Racial incident helps Whitewater develop campaign against hate

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Kayla Bunge
Sunday, May 16, 2010
— Elizabeth McComb was upset that her community was seen as ground zero for racial tensions, but she thinks an incident a year ago awakened people to the issue of diversity.

“So many of us were like, ‘Really? Someone was that stupid? Some idiot went and did that?’” the high school senior said. “But it was a wakeup call. It made everyone very much more aware …”

Racial slurs, naming six black students and threatening death, were found written on a bathroom stall at Whitewater High School on May 14, 2009.

Students and community members organized a campaign against hate.

Diversity experts addressed the students and charged them with showing the community what it means to be accepting of differences.

School officials, students, parents and community members formed a task force to examine the issue of diversity in the community.

Police interviewed dozens of students but never found the person responsible for the graffiti. The investigation remains open, and a reward for information leading to an arrest still is available.

The families of three black students named in the threat filed a lawsuit against the school district in federal court but dismissed it in October because two of the three children no longer attend school in Whitewater. One of the students stayed in school to finish his senior year and to play football in pursuit of a college scholarship.

School district officials and community members said the incident focused media attention on the community, but it also unified the community around the issue of diversity.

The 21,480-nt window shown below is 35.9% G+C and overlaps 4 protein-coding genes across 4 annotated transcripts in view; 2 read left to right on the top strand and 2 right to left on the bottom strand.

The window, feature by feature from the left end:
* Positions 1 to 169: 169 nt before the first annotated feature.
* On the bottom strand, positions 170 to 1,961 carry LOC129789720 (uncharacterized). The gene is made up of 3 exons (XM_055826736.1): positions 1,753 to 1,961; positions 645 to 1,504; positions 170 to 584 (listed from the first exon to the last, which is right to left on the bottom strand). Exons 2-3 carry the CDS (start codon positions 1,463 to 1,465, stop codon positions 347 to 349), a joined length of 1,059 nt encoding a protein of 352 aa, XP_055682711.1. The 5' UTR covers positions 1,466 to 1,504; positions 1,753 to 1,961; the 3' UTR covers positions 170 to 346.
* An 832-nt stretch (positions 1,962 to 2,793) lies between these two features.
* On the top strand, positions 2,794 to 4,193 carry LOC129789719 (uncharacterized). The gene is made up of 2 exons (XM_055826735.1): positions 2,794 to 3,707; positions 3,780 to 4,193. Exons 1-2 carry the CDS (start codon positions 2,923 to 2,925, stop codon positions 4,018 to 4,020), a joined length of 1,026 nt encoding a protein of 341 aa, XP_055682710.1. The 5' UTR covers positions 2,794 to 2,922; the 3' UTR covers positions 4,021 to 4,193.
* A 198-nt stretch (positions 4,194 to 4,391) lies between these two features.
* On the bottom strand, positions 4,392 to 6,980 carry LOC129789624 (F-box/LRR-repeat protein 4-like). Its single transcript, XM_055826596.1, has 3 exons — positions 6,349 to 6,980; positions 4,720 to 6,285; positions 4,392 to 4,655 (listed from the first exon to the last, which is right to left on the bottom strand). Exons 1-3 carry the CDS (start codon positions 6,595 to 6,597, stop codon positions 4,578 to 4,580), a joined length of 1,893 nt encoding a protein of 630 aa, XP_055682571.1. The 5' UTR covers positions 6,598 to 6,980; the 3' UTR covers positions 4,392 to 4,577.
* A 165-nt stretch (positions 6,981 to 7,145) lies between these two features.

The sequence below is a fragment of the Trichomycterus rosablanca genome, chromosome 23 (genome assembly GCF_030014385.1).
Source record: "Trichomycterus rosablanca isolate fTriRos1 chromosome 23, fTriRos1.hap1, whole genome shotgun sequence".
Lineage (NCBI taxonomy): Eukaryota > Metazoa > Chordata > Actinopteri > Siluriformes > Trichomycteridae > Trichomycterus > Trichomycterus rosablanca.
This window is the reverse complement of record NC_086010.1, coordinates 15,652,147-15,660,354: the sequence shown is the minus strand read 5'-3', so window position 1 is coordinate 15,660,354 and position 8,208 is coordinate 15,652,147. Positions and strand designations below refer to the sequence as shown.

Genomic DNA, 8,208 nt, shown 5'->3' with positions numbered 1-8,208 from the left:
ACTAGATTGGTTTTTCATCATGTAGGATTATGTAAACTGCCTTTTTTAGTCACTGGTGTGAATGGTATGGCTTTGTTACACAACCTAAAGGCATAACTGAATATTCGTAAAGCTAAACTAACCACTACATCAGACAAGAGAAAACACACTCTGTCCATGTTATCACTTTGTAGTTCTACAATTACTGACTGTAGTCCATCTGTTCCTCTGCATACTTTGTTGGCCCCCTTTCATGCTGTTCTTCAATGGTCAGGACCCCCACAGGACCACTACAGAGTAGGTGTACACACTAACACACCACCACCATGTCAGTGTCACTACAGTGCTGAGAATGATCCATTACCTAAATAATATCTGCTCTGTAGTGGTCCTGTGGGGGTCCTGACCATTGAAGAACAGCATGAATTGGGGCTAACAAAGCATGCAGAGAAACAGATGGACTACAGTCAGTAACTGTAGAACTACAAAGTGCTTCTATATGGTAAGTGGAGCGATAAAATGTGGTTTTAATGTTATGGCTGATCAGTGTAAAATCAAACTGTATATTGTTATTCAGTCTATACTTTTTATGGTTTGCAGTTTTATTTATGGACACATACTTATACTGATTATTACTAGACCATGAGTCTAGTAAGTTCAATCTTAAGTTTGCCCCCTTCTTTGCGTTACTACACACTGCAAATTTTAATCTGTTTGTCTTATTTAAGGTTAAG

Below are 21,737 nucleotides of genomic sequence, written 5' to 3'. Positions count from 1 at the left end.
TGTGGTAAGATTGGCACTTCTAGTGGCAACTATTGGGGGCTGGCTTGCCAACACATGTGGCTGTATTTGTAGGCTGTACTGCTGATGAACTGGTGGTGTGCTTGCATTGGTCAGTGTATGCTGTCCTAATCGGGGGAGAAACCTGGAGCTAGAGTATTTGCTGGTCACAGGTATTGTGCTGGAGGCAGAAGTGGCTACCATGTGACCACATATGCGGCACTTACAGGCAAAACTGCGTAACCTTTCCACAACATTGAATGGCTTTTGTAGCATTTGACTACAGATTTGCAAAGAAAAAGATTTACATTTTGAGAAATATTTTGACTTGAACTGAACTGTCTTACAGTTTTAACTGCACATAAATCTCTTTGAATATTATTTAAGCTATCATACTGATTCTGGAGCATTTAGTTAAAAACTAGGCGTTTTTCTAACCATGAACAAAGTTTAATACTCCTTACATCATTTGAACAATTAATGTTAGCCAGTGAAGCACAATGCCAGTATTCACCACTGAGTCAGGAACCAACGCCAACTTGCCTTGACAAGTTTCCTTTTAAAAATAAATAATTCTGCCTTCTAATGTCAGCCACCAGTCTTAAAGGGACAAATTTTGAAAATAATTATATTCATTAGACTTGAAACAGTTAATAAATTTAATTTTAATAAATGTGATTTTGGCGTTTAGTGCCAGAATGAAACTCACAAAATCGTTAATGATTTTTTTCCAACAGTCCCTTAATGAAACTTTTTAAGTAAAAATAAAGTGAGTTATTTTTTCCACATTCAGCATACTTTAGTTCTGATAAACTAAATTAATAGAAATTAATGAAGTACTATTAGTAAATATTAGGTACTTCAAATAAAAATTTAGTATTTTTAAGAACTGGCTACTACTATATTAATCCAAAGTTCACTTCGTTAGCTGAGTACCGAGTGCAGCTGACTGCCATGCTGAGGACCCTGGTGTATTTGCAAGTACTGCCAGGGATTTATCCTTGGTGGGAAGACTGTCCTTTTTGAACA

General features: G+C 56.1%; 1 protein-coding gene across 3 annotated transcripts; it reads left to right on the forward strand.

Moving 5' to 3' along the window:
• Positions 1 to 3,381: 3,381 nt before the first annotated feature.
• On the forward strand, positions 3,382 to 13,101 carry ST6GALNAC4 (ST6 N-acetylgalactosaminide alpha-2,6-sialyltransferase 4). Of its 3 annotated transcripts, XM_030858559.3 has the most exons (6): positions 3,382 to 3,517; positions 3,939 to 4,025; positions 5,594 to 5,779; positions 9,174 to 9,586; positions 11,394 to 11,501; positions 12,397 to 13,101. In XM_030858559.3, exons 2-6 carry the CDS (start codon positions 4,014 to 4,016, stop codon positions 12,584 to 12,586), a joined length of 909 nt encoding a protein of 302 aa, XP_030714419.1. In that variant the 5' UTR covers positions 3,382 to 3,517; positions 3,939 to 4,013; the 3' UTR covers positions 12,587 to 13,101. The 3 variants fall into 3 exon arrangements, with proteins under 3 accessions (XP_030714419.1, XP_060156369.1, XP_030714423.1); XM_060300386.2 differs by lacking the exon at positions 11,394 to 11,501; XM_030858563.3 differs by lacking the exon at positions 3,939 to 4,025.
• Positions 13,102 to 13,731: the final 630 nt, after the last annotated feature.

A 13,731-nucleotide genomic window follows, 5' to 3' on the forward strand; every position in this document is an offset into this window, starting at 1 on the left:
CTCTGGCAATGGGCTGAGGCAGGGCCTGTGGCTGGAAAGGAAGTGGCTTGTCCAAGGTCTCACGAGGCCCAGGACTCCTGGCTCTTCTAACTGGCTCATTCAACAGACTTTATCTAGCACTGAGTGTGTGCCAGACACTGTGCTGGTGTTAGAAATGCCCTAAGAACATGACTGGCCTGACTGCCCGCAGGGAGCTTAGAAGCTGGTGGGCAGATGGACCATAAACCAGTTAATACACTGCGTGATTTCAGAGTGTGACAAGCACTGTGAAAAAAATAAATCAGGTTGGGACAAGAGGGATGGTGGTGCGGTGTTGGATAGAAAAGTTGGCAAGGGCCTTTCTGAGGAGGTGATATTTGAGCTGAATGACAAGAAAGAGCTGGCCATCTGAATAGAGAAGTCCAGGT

McComb said the incident gave students a reason to raise their collective voice in support of acceptance, tolerance and diversity.

“People really do care,” she said. “We really wanted the students who were affected by it to know that not everyone feels that way, and we wanted everyone else to know we’re not like that.”

Vance Dalzin, principal at the high school, said the incident raised awareness among students and staff about discriminatory behavior.

“It just made us all more attuned to the things we see and hear every day,” he said.

Michele Martin, the juvenile officer for the Whitewater Police Department, said the incident helped students and staff shake off their tolerance of even minor discrimination.

“We found out there were kids with racist-type attitudes that we never even knew about. We found out kids were using the N word more freely,” she said.

“(Staff and students) said, ‘Well, kids always say that.’ … But when this happened, they realized it’s not acceptable.”

Superintendent Suzanne Zentner, who came to the district in July, said the incident brought the school district and the community together.

“I’m really proud of the process and the outcome of our group,” she said. “It was just an amazing illustration of the strength of this community.

“This is not a school issue. This is an issue that transcends communities, states and is a national issue.

It’s not isolated to Whitewater High School, Whitewater School District or our community.”

The Rev. Jerald Wendt, who was among a handful of community members on the task force, said the meetings opened the dialogue about race, ethnicity and diversity in the community.

“I don’t know what it accomplished, really,” he said. “I think it was just a chance to get together and talk …”

Lauren Smith, a concerned parent who helped organize the anti-hate campaign, said the community can do more to support understanding among people from different racial and ethnic backgrounds.

“It was really nice that a lot of people stepped forward around that time to voice their concern about the issue and to be involved in whatever might be done to alleviate the problem,” she said. “I think the conversation has been productive. But I’m not sure such a conversation is a regular part of the community.

“There’s still a lot of outreach that needs to happen.”

Last updated: 1:50 pm Thursday, December 13, 2012

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